EU Bailouts Balloon

Europe’s sovereign debt crisis rumbled on last week as it became increasingly clear to investors that the probability of further help for a beleaguered Greece grew ever likely. The situation was not helped when rating agency Standard & Poor’s cut Greece’s credit rating further into junk status from B to BB- saying “there is increased risk that Greece will take steps to restructure” its €110bn bailout package which would result in a “distressed exchange” for bondholders. To the markets that meant that bondholders were likely to take a haircut of 50% or more; so, predictably, bond markets lurched downwards, taking European equities with them. The need for a solution is an obvious imperative and the troika of the EC, ECB and IMF are reported to be working frantically behind the scenes to put together what The Sunday Times described as a ‘back-door bailout’ for Greece, to prevent the country defaulting and potentially throwing the bond markets into a hiatus.

As The Sunday Telegraph explained, the sovereign debt crisis threatening Greece has a clear cause and a clear solution. Too much money was lent (mostly by French and German banks) against assets that could not support that debt – the asset being the long-run growth potential of the Greek economy. The solution is to write off a large part of the debt in return for bringing the government deficit to zero, with lenders losing some of their money while the borrowers suffer a recession. Traditional IMF medicine usually combines fiscal tightening (which is underway) with debt restructuring and currency depreciation. Unfortunately for Greece, as a member of the eurozone, the latter two are not an option, which means a deep recession. In the meantime, the EU is trying to buy time via another bailout in an effort to restore good order – for foreign banks this is giving them the opportunity to offload as much of their Greek debt as possible, mainly to the ECB.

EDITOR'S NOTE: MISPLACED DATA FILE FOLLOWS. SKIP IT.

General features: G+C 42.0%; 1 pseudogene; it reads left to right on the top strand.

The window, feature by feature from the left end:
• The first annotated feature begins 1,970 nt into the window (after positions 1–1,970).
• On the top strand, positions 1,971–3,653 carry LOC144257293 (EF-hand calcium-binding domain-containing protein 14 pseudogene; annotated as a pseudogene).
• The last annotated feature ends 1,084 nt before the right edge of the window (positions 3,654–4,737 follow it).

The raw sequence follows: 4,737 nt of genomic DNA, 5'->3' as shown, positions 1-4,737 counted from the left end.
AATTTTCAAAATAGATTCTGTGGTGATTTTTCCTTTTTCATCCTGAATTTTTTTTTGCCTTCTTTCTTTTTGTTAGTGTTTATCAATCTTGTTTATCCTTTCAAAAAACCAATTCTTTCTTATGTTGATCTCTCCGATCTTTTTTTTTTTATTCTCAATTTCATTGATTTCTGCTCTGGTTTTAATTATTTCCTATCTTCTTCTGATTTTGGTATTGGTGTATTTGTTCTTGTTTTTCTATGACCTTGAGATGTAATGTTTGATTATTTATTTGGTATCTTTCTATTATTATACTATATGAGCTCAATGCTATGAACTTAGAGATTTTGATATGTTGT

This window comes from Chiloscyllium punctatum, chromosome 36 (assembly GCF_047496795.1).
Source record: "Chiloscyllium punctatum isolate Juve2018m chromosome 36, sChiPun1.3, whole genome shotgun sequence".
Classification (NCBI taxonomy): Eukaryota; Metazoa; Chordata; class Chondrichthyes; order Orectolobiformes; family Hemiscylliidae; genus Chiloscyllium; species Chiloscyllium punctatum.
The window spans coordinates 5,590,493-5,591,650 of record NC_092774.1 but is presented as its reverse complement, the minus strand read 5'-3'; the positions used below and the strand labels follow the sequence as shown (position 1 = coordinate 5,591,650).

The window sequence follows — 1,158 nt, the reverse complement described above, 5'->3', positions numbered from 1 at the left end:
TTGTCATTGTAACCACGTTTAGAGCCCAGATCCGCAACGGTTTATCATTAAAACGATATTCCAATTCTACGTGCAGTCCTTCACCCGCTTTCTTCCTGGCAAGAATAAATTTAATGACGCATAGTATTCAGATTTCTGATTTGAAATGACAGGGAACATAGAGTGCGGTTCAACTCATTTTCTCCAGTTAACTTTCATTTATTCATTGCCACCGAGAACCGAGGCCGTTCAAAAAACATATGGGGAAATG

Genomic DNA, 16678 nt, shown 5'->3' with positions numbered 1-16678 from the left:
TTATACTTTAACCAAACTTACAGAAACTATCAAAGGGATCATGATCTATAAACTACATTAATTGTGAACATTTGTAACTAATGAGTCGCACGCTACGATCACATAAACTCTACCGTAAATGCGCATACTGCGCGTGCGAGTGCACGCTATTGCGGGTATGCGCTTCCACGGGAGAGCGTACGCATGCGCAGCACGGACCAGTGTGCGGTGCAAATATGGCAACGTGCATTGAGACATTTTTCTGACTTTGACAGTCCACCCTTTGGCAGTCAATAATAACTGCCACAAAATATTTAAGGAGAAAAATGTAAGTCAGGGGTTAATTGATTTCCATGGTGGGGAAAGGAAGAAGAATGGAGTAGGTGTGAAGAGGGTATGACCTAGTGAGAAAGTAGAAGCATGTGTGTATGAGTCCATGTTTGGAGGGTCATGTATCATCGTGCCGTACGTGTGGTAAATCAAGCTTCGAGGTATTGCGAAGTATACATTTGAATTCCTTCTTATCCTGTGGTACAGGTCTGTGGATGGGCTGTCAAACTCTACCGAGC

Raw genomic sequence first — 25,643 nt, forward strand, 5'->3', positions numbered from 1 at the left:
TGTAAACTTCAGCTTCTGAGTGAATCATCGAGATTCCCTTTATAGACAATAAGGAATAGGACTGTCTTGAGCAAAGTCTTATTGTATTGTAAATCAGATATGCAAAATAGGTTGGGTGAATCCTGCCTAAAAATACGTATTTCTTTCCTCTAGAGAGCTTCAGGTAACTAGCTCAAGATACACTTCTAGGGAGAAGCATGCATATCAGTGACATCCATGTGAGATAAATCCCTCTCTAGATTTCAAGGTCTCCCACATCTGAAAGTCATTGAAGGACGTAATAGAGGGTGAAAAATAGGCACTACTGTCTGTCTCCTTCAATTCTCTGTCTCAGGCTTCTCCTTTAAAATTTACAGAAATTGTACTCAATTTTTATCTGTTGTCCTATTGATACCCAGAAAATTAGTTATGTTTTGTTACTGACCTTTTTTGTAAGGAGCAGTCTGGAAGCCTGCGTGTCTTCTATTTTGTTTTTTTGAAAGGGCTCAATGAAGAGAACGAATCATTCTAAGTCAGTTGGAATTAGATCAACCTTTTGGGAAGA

With Greece angered by the latest moves, the market has, once more, moved on, according to The Financial Times, and has now pushed Spain back into the limelight. After the rescue of Greece, Ireland and Portugal, investors are weighing up the probability of Spain heading the same way. The country has a gross external debt burden of €1,744bn, far exceeding that of the other eurozone bailout beneficiaries, although many remain sceptical as the country is successfully cutting its budget deficit. Foreign funds are giving the country the benefit of the doubt, it seems. “The debate has moved from ‘Will they need a bailout?’ to ‘Will there be any growth and is this a good place to invest my money?’”, was the view of one hedge fund manager. In the meantime though, the markets continue to keep a close eye on events.

Markets Drift